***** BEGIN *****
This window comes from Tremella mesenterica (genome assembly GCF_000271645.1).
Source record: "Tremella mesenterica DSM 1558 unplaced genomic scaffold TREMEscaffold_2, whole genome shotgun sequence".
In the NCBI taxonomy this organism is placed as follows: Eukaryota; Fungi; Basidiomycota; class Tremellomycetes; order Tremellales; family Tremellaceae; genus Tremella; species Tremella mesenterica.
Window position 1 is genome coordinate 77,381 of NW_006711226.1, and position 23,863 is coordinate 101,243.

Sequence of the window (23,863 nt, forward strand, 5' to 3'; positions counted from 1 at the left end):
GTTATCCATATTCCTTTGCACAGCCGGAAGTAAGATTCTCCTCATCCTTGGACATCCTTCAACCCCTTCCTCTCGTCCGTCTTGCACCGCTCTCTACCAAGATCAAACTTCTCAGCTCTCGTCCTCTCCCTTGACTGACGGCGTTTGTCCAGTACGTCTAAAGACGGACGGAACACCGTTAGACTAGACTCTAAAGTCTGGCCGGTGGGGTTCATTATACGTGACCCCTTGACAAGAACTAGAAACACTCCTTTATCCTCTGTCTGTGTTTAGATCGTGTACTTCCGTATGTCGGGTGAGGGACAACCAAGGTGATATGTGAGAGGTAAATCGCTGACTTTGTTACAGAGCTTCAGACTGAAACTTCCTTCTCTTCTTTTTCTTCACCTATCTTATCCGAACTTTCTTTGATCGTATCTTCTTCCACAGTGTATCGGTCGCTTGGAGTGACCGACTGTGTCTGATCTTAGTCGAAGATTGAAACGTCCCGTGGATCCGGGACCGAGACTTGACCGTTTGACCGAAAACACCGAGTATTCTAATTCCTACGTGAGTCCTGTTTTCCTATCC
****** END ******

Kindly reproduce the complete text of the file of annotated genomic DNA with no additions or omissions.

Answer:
This window comes from Tremella mesenterica (genome assembly GCF_000271645.1).
Source record: "Tremella mesenterica DSM 1558 unplaced genomic scaffold TREMEscaffold_2, whole genome shotgun sequence".
In the NCBI taxonomy this organism is placed as follows: Eukaryota; Fungi; Basidiomycota; class Tremellomycetes; order Tremellales; family Tremellaceae; genus Tremella; species Tremella mesenterica.
Window position 1 is genome coordinate 77,381 of NW_006711226.1, and position 23,863 is coordinate 101,243.

Sequence of the window (23,863 nt, forward strand, 5' to 3'; positions counted from 1 at the left end):
GTTATCCATATTCCTTTGCACAGCCGGAAGTAAGATTCTCCTCATCCTTGGACATCCTTCAACCCCTTCCTCTCGTCCGTCTTGCACCGCTCTCTACCAAGATCAAACTTCTCAGCTCTCGTCCTCTCCCTTGACTGACGGCGTTTGTCCAGTACGTCTAAAGACGGACGGAACACCGTTAGACTAGACTCTAAAGTCTGGCCGGTGGGGTTCATTATACGTGACCCCTTGACAAGAACTAGAAACACTCCTTTATCCTCTGTCTGTGTTTAGATCGTGTACTTCCGTATGTCGGGTGAGGGACAACCAAGGTGATATGTGAGAGGTAAATCGCTGACTTTGTTACAGAGCTTCAGACTGAAACTTCCTTCTCTTCTTTTTCTTCACCTATCTTATCCGAACTTTCTTTGATCGTATCTTCTTCCACAGTGTATCGGTCGCTTGGAGTGACCGACTGTGTCTGATCTTAGTCGAAGATTGAAACGTCCCGTGGATCCGGGACCGAGACTTGACCGTTTGACCGAAAACACCGAGTATTCTAATTCCTACGTGAGTCCTGTTTTCCTATCC